Interval Training 101

December 21, 2015

Do you want a time efficient way to exercise? Do you want to lose weight or just improve your stamina and endurance? Are you bored with long, steady-paced cardio workouts? Look no further because interval training is where it’s at!

What is interval training? 

Interval training describes a system of exercise where periods of high intensity work are interspersed with periods of low intensity active recovery, for example sprinting for 30 seconds and then walking for 90 seconds. These intermittent rests allow you exercise at a much high level of intensity than you would otherwise be able to if you worked out continuously.

Commonly thought of as a tool only to be used by athletes to improve their running performance, interval training can actually be used by pretty much anyone. The work to rest periods will vary depending on your fitness levels but even the most unfit beginner can use a form of interval training, even if it is only alternating between walking and jogging.

The fat burning myth

There is a common myth that exists in many gyms up and down the country that to burn fat you must work out for 30 minutes at around 60-70% of your maximum heart rate. While you do burn fat like this, it is not the most effective or efficient way to exercise for fat loss.

The thing is, while you will burn mostly fat working at low levels of intensity for extended periods of time, you won’t actually burn very much. Once you stop exercising, you will stop burning fat. Interval training however raises your metabolism for hours after your workout has finished which means that you will burn fat at an accelerated rate for 24 hours or more after your workout!

Interval training benefits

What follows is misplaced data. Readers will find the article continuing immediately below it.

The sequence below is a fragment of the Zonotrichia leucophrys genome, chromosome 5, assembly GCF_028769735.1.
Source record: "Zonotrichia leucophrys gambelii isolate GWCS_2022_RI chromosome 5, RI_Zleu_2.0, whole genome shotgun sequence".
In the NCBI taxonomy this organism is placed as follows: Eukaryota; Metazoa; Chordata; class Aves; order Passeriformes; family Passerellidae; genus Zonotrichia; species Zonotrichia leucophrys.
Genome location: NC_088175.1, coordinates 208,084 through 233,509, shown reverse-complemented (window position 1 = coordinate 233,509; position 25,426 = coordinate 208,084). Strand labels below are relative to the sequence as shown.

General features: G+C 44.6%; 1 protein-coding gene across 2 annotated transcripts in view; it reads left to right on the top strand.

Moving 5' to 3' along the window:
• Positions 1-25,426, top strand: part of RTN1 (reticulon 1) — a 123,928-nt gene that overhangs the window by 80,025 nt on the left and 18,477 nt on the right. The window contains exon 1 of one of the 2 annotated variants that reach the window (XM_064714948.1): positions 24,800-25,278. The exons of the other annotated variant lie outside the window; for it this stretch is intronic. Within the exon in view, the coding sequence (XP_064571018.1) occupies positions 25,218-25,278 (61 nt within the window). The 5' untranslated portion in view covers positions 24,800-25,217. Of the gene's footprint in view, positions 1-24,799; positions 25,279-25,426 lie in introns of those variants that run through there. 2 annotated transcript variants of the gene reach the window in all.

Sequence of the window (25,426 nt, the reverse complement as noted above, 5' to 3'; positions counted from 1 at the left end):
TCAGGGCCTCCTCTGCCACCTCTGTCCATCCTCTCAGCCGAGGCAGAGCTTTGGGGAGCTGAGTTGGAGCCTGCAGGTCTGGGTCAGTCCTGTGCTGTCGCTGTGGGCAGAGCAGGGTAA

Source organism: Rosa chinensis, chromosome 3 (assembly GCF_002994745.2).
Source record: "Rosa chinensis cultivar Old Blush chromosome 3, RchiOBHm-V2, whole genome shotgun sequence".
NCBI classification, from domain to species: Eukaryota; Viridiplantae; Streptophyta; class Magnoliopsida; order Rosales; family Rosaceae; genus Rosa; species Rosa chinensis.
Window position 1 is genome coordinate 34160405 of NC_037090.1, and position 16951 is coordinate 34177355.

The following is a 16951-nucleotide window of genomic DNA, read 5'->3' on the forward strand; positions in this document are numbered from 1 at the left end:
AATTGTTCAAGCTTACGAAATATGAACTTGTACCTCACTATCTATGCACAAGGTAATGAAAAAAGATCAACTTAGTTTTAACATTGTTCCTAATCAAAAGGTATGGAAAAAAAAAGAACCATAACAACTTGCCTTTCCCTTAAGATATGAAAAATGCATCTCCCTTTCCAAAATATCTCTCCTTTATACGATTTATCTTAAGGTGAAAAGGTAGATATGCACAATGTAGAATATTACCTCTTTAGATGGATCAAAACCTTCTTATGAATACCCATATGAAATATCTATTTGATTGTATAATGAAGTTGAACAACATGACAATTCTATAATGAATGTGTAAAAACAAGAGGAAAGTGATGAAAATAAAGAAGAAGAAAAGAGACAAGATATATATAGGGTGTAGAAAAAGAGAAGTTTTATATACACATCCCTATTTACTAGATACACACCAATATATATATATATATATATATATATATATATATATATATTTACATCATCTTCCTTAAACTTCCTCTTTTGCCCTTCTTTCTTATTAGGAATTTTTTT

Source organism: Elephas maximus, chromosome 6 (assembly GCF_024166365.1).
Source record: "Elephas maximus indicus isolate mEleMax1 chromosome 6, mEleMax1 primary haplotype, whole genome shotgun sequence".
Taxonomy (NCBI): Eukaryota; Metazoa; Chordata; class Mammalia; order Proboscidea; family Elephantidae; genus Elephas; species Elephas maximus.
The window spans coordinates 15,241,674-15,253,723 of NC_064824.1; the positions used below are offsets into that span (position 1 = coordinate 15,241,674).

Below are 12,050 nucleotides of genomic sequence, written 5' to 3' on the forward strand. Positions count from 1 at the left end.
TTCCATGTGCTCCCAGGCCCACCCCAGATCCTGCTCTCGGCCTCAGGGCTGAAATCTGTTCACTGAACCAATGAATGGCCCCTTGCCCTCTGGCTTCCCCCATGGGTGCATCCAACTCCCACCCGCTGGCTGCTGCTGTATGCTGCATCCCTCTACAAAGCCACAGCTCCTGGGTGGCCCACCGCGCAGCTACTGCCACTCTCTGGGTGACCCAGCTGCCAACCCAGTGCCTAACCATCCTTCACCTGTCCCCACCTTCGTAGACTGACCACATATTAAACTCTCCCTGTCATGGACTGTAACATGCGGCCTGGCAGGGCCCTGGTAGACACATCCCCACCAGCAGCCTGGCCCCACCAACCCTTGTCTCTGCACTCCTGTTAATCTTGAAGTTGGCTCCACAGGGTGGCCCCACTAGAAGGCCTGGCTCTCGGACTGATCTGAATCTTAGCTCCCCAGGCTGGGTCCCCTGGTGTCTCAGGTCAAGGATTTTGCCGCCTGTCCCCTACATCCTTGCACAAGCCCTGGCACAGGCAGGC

Interval training offers a wide number of benefits to regular users including the following:

  • Interval training is time efficient. You can work much harder for a shorter period of time because of the periods of rest and recovery.
  • It allows for faster ‘adaptation’ to stressors. For example lactic acid tolerance will improve, allowing for improved and prolonged performance.
  • Interval training significantly improves cardiovascular fitness.
  • It will increase speed and fatigue resistance for endurance athletes.
  • Interval training is appropriate for all levels if adapted correctly.
  • This form of training burns more calories – not necessarily while you work out but in the hours afterwards.

The science bit…

Interval training works both the aerobic and the anaerobic energy systems. During the periods of high intensity exercise you will be using your anaerobic system (without oxygen). This system will use the energy stored in your muscles (glycogen – from carbohydrates) to fuel your workout.  Lactic acid will build up in your muscles and you create up what is known as an ‘oxygen debt’.

During the recovery period your cardiovascular system (heart and lungs) will now be working aerobically (with oxygen) to repay this debt (EPOC or Excessive Post-exercise Oxygen Consumption) and clear the lactic acid from your system.

As a consequence, your metabolic rate will be raised as your body works to return to its normal balance, called homeostasis. During this time you will continue to burn calories at an accelerated rate for up to 24 hours or more after your training is completed.

Because your metabolic rate is elevated, specifically aerobic respiration, your body will burn extra fat while you rest and recover from your interval workout. It’s like getting two workouts for the price of one!

Who can do interval training? 

Pretty much anyone can train this way in some shape or form. Remember interval training involves alternating periods of higher intensity work with periods of lower intensity recovery. For example new exercisers may walk briskly and then slow it down. For those new to running, try jogging alternated with walking. Highly conditioned individuals will sprint then run to recover. Interval training is not just for treadmills and can be performed using a wide variety of CV equipment as well as out of doors.

How long should each session last?

This very much depends on the individual, how conditioned you are and your ultimate goal but 20 -30 minutes excluding warm up and cool down is a good time for most exercisers. Work hard enough and you will not be able to work out for much longer.

As with any type of exercise please make sure that you warm up thoroughly first. Ensure your warm up is appropriate to the exercise you are about to perform and includes a pulse raiser, mobility and dynamic stretches. Once your period of training is over, cool down and stretch once again.

Try interval training as an alternative to your normal slower paced cardio – it’s one of the most effective and efficient ways to get in and stay in shape!

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